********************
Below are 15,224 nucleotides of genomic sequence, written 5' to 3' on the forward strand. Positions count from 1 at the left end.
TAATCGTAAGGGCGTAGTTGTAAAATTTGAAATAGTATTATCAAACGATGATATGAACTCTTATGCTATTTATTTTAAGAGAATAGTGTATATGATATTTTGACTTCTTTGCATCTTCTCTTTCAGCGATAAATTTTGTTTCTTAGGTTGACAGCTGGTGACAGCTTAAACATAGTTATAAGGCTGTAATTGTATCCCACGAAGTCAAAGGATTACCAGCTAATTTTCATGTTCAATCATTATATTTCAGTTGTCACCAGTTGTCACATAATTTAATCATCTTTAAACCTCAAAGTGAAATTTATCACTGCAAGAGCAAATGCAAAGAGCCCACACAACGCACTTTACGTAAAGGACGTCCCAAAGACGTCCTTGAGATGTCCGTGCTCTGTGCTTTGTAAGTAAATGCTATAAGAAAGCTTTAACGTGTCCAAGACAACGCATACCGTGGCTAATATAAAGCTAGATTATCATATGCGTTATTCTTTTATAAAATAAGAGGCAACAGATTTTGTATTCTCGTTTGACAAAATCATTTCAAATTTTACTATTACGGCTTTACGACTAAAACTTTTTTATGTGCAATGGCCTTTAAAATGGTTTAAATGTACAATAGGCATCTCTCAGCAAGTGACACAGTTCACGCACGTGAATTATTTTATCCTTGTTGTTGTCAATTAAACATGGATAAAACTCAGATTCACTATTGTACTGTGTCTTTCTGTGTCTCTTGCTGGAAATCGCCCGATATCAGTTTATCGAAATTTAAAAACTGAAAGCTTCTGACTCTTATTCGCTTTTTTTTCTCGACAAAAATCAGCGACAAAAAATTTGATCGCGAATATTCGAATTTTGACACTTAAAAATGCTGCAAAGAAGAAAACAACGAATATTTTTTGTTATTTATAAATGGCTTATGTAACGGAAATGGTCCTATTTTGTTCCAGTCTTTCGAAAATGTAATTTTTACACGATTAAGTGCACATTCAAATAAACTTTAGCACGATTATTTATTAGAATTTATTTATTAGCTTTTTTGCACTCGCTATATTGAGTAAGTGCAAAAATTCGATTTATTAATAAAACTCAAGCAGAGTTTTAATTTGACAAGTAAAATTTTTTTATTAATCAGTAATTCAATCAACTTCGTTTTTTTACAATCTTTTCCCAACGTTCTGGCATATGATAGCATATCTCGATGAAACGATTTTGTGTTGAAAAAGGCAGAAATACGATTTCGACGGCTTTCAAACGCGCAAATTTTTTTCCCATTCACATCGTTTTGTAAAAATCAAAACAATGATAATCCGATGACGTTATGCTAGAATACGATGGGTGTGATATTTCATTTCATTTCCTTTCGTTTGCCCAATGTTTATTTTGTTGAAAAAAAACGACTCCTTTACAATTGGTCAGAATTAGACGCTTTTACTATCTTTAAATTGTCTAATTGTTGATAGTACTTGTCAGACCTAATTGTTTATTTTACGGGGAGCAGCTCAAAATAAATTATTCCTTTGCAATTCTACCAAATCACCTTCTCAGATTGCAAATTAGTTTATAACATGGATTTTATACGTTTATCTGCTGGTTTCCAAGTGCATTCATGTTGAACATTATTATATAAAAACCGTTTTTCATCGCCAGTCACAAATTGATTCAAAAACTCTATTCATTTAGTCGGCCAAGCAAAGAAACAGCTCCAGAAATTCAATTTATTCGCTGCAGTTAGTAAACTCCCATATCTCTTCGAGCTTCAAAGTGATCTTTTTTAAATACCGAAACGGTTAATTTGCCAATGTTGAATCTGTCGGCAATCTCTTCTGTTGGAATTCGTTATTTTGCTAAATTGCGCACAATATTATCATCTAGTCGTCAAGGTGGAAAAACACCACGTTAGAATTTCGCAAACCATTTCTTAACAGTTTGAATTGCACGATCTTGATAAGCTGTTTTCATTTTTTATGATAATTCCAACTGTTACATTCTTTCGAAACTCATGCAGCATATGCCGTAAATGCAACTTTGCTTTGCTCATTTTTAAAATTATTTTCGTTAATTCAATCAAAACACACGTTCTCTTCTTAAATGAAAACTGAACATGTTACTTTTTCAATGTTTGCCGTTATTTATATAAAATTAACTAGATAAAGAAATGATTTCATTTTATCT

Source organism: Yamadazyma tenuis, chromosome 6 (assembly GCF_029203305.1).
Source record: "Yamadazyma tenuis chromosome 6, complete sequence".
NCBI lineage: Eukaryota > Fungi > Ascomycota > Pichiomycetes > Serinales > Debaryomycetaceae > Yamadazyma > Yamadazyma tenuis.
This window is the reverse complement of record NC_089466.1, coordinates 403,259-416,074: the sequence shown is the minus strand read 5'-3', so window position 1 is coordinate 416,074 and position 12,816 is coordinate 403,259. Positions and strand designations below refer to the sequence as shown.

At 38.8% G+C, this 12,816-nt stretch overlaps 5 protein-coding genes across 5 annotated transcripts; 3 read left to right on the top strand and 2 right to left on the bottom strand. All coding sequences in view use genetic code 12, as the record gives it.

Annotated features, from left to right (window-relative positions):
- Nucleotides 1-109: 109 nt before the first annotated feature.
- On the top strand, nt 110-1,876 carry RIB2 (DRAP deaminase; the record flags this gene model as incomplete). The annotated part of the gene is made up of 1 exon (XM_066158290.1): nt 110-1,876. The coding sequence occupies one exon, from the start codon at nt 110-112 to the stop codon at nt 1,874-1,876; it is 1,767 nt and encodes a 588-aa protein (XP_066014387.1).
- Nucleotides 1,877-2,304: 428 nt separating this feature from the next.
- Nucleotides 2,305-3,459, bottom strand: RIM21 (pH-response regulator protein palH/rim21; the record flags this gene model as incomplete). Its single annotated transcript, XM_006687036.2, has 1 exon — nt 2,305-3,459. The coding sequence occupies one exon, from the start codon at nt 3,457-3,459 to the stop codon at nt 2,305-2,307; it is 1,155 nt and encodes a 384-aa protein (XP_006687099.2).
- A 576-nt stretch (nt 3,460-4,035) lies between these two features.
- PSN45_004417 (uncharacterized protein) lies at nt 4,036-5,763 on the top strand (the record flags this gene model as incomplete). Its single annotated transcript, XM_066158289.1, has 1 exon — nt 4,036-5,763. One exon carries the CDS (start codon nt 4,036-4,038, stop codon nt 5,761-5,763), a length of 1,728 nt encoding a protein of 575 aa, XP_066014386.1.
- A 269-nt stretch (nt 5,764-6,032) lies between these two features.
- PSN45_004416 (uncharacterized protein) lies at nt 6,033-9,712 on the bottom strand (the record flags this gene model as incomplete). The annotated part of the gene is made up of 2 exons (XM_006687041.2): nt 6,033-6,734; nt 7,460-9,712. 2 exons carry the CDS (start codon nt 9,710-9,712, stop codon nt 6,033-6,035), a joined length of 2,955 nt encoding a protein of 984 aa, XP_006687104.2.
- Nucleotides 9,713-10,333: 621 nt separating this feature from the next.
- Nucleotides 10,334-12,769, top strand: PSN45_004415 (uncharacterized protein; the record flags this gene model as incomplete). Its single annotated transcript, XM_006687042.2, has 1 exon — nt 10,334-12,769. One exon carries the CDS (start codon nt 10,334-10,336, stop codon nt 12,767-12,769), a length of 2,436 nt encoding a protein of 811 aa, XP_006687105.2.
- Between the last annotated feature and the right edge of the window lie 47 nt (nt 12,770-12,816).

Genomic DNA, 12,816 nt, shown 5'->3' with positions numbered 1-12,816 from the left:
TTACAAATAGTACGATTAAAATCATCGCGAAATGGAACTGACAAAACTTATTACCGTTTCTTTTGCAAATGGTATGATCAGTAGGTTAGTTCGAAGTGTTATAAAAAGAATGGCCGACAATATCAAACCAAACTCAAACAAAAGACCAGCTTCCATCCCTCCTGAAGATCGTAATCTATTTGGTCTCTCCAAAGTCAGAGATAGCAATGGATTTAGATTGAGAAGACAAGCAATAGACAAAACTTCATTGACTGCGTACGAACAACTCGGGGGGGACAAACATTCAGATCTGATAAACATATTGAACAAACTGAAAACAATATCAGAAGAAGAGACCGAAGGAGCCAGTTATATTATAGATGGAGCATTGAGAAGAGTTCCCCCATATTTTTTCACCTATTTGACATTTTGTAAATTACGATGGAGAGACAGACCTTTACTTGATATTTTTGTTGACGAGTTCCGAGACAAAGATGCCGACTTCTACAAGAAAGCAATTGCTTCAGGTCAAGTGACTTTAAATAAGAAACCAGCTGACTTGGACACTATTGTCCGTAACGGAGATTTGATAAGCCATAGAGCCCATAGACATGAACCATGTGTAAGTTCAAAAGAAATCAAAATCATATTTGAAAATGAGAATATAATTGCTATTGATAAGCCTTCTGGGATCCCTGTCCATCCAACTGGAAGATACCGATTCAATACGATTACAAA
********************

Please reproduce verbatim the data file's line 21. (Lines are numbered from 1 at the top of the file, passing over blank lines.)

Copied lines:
TTACAAATAGTACGATTAAAATCATCGCGAAATGGAACTGACAAAACTTATTACCGTTTCTTTTGCAAATGGTATGATCAGTAGGTTAGTTCGAAGTGTTATAAAAAGAATGGCCGACAATATCAAACCAAACTCAAACAAAAGACCAGCTTCCATCCCTCCTGAAGATCGTAATCTATTTGGTCTCTCCAAAGTCAGAGATAGCAATGGATTTAGATTGAGAAGACAAGCAATAGACAAAACTTCATTGACTGCGTACGAACAACTCGGGGGGGACAAACATTCAGATCTGATAAACATATTGAACAAACTGAAAACAATATCAGAAGAAGAGACCGAAGGAGCCAGTTATATTATAGATGGAGCATTGAGAAGAGTTCCCCCATATTTTTTCACCTATTTGACATTTTGTAAATTACGATGGAGAGACAGACCTTTACTTGATATTTTTGTTGACGAGTTCCGAGACAAAGATGCCGACTTCTACAAGAAAGCAATTGCTTCAGGTCAAGTGACTTTAAATAAGAAACCAGCTGACTTGGACACTATTGTCCGTAACGGAGATTTGATAAGCCATAGAGCCCATAGACATGAACCATGTGTAAGTTCAAAAGAAATCAAAATCATATTTGAAAATGAGAATATAATTGCTATTGATAAGCCTTCTGGGATCCCTGTCCATCCAACTGGAAGATACCGATTCAATACGATTACAAA